The 'Barren and Frightful' Lake District

2 September 2013

Those old Lake District poets liked to exaggeration a bit, but how dare they call our beautiful national park a ‘barren and frightful’ place... unless of course it was.
image and text Unfortunately, four hundred years ago, it was. If you weren’t keen on having your house burnt down every six months, Cumbria wouldn’t have been your first choice back then.

It was a volatile place.

The reason was: Location, Location, Location. One thing’s for sure, in the 15th century, Kirsty and Phil (the photo wasn't just random) would be able to get you a great country retreat with a lovely outside space overlooking a lake for next to nothing. As long as you could put up with the ‘cold callers’.
Cold callers in those days weren’t trying to get you to swap electricity providers, they turned up on horses with pikes and blazing torches and the deal was they got everything you owned and the pike wasn’t embedded into your skull or, alternatively, they got everything you owned and the pike was embedded into your skull.

A simple and very persuasive offer, much less complicated than all these different energy tariffs we have to remember now.

So, why was it so rough?

Let’s go back a thousand odd years to King Dunmail. Dunmail was the King of Cumbria around 945. Then the Cumbrian lands stretched all the way up to Glasgow, so Dunmail was an important guy. King Edmund I, grandson of Alfred the Great (so he had a lot to live up to) decided he had to get his act together and do something with his life so he moved in on Cumbria. Sadly, he defeated Dunmail and then gave the Cumbrian lands to his buddy Malcolm I of Scotland.

William the Conqueror then relocated from Normandy and wanted as much land as possible for himself, greedy guts. So in 1092, his successor William II captured Carlisle for England and in the process started some serious border instability. Thanks very much Bill.

This was a time when Cumbrian folk didn’t know whether they were Scottish or English and probably didn’t even care. There was a bit of toing and froing.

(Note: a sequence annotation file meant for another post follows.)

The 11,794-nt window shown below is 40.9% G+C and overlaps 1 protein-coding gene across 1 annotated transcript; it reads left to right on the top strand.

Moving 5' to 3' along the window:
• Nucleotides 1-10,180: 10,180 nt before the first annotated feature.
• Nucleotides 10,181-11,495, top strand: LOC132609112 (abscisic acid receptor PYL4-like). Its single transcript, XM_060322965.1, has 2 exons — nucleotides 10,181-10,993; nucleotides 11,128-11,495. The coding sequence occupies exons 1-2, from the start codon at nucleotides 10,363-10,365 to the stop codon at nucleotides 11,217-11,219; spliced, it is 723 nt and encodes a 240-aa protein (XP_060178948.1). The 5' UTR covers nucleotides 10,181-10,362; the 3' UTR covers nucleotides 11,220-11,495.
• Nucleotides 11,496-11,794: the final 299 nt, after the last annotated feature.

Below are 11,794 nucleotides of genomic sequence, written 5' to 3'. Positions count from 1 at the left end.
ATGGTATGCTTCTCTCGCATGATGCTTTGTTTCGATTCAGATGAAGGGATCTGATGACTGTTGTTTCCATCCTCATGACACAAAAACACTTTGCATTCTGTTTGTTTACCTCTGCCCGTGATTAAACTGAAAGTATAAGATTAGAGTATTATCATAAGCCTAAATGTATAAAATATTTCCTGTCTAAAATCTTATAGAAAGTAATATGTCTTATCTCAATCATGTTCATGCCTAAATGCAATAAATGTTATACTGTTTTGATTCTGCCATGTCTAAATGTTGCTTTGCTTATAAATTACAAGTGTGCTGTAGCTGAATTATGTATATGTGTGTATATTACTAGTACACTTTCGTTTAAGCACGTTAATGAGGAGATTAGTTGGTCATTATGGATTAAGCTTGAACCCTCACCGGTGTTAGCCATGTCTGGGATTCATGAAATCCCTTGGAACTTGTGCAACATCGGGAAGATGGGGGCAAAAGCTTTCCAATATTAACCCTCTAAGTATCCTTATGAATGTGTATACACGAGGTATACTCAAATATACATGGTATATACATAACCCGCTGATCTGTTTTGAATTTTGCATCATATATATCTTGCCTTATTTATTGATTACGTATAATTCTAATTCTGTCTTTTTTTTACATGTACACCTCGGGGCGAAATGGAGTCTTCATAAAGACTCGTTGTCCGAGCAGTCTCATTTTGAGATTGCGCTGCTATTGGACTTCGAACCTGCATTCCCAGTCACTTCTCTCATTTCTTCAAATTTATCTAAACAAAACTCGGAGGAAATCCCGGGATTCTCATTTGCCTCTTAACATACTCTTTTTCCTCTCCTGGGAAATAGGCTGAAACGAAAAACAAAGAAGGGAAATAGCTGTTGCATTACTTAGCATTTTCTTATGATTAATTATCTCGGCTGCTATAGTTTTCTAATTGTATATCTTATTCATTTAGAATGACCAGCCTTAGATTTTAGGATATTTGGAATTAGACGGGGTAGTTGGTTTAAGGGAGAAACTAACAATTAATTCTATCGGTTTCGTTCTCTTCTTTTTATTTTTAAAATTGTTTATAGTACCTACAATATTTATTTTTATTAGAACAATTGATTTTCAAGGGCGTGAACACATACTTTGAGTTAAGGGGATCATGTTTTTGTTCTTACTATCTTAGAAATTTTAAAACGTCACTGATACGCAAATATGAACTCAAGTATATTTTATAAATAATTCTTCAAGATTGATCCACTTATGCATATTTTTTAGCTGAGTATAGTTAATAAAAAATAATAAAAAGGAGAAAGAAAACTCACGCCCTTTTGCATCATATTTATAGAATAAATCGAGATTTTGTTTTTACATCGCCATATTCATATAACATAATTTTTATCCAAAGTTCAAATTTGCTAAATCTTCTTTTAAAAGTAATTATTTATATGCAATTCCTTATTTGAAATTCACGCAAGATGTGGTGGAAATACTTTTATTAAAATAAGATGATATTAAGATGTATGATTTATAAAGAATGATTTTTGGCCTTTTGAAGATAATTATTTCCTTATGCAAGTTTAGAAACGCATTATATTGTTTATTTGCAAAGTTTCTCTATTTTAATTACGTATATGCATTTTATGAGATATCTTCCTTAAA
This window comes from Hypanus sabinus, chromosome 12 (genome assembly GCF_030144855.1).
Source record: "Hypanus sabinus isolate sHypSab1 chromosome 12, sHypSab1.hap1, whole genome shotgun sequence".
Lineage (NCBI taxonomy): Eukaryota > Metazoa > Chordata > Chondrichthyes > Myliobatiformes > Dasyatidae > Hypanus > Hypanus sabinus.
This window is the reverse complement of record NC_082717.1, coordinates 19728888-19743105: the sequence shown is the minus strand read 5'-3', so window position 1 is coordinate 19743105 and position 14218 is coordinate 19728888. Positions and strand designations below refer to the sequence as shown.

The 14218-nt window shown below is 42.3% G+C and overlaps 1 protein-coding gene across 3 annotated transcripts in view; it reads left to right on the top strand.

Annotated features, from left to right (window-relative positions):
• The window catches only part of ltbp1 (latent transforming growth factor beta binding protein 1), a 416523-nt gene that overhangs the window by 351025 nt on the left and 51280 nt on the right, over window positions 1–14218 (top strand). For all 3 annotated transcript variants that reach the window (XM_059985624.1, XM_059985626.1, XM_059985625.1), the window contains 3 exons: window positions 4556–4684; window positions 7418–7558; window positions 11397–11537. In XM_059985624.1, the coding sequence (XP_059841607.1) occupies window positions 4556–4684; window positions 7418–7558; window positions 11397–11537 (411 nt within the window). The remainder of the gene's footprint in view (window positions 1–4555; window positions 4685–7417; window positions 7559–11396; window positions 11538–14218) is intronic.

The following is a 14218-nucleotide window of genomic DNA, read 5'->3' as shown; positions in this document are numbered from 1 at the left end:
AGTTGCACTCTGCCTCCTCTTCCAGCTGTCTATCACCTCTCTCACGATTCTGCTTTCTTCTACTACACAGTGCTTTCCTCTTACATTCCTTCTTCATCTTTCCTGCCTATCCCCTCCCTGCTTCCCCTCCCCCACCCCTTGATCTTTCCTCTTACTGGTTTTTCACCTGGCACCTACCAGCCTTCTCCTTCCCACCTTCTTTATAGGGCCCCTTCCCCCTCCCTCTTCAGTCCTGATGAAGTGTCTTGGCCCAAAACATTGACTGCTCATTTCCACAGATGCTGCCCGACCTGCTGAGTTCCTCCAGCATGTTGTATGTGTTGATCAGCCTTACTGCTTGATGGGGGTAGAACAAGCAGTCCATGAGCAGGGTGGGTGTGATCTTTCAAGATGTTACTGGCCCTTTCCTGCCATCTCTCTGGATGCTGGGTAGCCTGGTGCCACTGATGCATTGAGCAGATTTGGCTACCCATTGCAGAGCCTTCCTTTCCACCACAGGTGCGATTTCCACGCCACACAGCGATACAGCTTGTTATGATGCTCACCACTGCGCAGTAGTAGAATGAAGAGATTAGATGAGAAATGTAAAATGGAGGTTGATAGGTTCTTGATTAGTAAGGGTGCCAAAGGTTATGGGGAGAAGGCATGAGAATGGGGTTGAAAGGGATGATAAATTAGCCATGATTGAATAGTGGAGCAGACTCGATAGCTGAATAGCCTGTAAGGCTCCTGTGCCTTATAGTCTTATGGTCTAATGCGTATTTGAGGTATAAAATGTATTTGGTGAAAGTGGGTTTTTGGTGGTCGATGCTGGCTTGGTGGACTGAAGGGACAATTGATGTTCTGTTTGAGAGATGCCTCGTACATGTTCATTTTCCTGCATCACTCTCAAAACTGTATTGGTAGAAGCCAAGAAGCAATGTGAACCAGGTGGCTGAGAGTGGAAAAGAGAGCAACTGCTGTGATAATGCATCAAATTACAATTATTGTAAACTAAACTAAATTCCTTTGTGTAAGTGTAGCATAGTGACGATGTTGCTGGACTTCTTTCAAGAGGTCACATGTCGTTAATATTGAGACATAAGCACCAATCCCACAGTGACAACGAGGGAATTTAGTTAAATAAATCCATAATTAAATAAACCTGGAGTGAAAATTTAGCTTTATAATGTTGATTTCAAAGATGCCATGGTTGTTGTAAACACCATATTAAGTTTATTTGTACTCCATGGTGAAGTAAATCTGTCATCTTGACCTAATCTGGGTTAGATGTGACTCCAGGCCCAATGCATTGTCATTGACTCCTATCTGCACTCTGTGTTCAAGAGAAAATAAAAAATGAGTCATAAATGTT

- King David I of Scotland took back Cumberland and Westmoreland.

1157 - It was back in English hands.

1290 - There was a bit of a kerfuffle about the successor to the Scottish throne and Edward I got involved eventually winding up the whole of Scotland including William Wallace and Robert the Bruce. This wasn’t good for us Cumbrians because three hundred years of raids and counter raids began.

With all this cross border killing and plundering going on, what’s the worst thing you can think of doing? Start killing yourselves would be high on the list. The inhabitants of Cumbria decided to do just this. Because the whole region was left to its own devices, clans formed within Cumbria and The Borders and these clans started attacking each other and stealing each other’s things.

These were the Border Reivers – favourite hobbies: looting, violence and, best of all, feuding with other clans. They weren’t bothered about fighting for England or Scotland; all they were interested in was fighting for their clan.

Cumbria and The Borders were the UK’s equivalent of the Wild West for three hundred years.

This mayhem went on until 1603 when James the VI of Scotland became James I of England and the country was united. The Reiver clans were hunted down and killed - yippee.

But that’s not the end of it, in 1642 the English Civil War broke out and Cumbria sided with the King. Scottish Parliamentarians weren’t happy and hammered Carlisle with cannons for eight months until it surrendered. It was then retaken by Royalists and then taken back by Parliament. By this point my head is hurting from all the explosions and, even worse, the whole city was flattened and of no use to anyone until the war ended.

That’s about the worst of it, Carlisle in bits and most of Cumbria looted and abused. I could mention Bonnie Prince Charlie in 1745 who attacked Carlisle but I won't, because by then Carlisle had nothing left, so the city surrendered without a fight.

Carlisle is the last city in England to have been besieged in war.

Notice I said 'last', which means all the violence is over, unless you've been down Botchergate on a Saturday night recently.

So, The Lake District hasn't always been gorgeous. But it is now. No armies trampling all over it, no clans looting and killing each other and no villains with pikes and burning torches.

And no poets.

Thanks for reading.

Ian Young

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